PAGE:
Kirk Lee Roberts, a great storyteller, avid learner, and teacher, the king of dad jokes, and master of the written word passed away February 7, 2023, at the age of 70.
An Oklahoma native and proud member of the Choctaw nation, he could be found on any day reciting incredible facts that would have made trivia pursuit green with envy.
Son of Bob L Roberts and Irene Beavers of Hochatown, he was raised in Pryor and even rented a home in Tulsa from Oklahoma’s own Leon Russell. He was a middle child and had great relationships in his life with his siblings John and Leah Roberts, both now deceased. In the late 70’s after finding the love of his life in Colorado, he returned to his roots in Broken Bow to start a church as a pastor. During this time he also worked for the Choctaw housing authority to help underprivileged tribal members. A role he would find himself needing later in life. His amazing adventure took him to many places, but he always came back home to Oklahoma, home of his tribe.
Our father was a kind and patient man. I can’t recall him yelling or cursing. He was a jokester, morning singer, loved Asian culture after visiting South Korea in the ’80s, avid reader, bourbon sipper, and loved to dance – having been a bronze dancing instructor in the ’70s. He was resilient. Not in the way to make money – but as a survivor. He knew hurt and understood the human heart. He had a way to make you feel at ease and loved and seen. He didn’t judge you for where you were in life but showed you all the ways it could get better. And he could talk….ohhhh how he talked too much, to everyone, to anyone. A family friend said If you asked Kirk the time, he’d tell you how to build a watch, but you’d never get the time. What wasn’t mentioned is that if you were wise enough to listen, you’d hear the mysteries of the universe explained and messages of hope… or a really bad joke. He kept a very safe space for everyone. To learn. To fail. To get back up judgment free.
In life he taught us many lessons – in his honor, I will share some with you.
Everyone has a different background and story. Handle them with care. Before the internet, every week he’d assign me a country in which to learn. I didn’t understand what he wanted so I’d find an encyclopedia and regurgitate what was there. Before I could go out and see my friends on the weekend he’d have me stand and give him a synopsis. Months went by and I had a system – could report and rattle off facts with ease just to get out of the house. Then he asked me to solve their issues. Socio-economic issues, territory… trade. I wasn’t good at it immediately since fixing the effect wouldn’t work… but it did teach me something. He taught me that there are generational issues that have to be solved as a tribe.
He taught me to look at the bigger picture and search for solutions.
He taught me that when something becomes easy, to go deeper.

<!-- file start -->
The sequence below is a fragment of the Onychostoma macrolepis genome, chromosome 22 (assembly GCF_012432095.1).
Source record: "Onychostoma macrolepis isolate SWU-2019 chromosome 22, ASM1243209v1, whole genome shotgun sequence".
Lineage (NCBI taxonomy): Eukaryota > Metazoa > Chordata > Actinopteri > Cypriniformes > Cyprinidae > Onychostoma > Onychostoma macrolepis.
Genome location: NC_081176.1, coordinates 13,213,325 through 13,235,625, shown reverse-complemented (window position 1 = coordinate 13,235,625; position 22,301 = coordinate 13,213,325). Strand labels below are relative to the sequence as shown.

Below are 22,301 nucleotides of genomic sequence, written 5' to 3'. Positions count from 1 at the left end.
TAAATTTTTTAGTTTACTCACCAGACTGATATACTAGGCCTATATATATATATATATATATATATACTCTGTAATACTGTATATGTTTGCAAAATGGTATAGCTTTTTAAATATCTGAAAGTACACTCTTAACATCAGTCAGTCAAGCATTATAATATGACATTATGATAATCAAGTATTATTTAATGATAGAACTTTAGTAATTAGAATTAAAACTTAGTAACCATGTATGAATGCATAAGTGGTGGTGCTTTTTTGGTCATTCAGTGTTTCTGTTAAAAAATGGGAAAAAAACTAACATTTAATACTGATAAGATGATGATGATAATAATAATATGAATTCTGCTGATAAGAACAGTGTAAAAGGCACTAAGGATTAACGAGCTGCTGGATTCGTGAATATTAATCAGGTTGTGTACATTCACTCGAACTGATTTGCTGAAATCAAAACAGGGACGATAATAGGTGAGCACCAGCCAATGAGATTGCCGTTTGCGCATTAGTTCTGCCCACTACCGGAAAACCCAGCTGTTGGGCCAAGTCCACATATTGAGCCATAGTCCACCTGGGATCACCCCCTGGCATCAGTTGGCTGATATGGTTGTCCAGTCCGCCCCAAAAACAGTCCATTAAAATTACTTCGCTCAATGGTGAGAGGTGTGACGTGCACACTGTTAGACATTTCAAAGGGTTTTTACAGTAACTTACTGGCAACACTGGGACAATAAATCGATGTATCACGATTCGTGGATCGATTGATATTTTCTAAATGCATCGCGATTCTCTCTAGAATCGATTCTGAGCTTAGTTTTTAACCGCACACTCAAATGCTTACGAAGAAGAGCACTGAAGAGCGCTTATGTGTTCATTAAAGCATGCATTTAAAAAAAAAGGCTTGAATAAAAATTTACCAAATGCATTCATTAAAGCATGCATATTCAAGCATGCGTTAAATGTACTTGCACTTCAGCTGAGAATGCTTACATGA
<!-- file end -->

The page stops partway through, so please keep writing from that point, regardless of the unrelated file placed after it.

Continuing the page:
He taught me about a world that he couldn’t afford to show me, but he could help me understand as much as I was willing to learn.
He taught me everyone is native to somewhere with their own issues most of us don’t understand, handle them with care
He taught me how to speak in front of others and answer questions confidently.
Don’t let feelings dictate your confidence.
When we were getting ready to go somewhere he’d tell me that If I couldn’t feel pretty in 15 minutes – then I probably wasn’t going to feel pretty.
He’d tell me to stand tall and walk out of the house. It was more important to keep my word and be on time. This kept me grounded, I learned to hold my shoulders back regardless of acne or a bad haircut or not having the most expensive clothes.
He taught me that it was self-respect and confidence that people admired most. He also taught me the ability to be ready at a moment’s notice… something that comes in handy.
Be proud of something you did:
He told me that my beauty was because of him and my mother. It was silly to be proud of anything I didn’t create myself. He challenged me to read a book, help someone, paint, and learn something new.
He knew obtaining wins would do more for me than having perfect hair.
My father, who died alone in his home in Durant will forever be missed, but his lessons and love will last forever through those he left behind. His daughter and son-in-law, Sarah and Joe Royer of Texas, oldest son and daughter-in-law, Dan and Ines Roberts of Florida, his youngest son Ken Roberts who preceded him in death in 2020 as well as his seven grandchildren Alisha and Justin, Devin, Chris, Halie, Taylor, Jackson and Maya and his only great-grandchild Loki. He is also survived by his nieces Tracy, Rachel and Nicole of Tulsa.
His stories will be told and his grace will be shown to others in honor of this amazing teacher and father.
If you were never able to meet our father, we are sorry for your loss.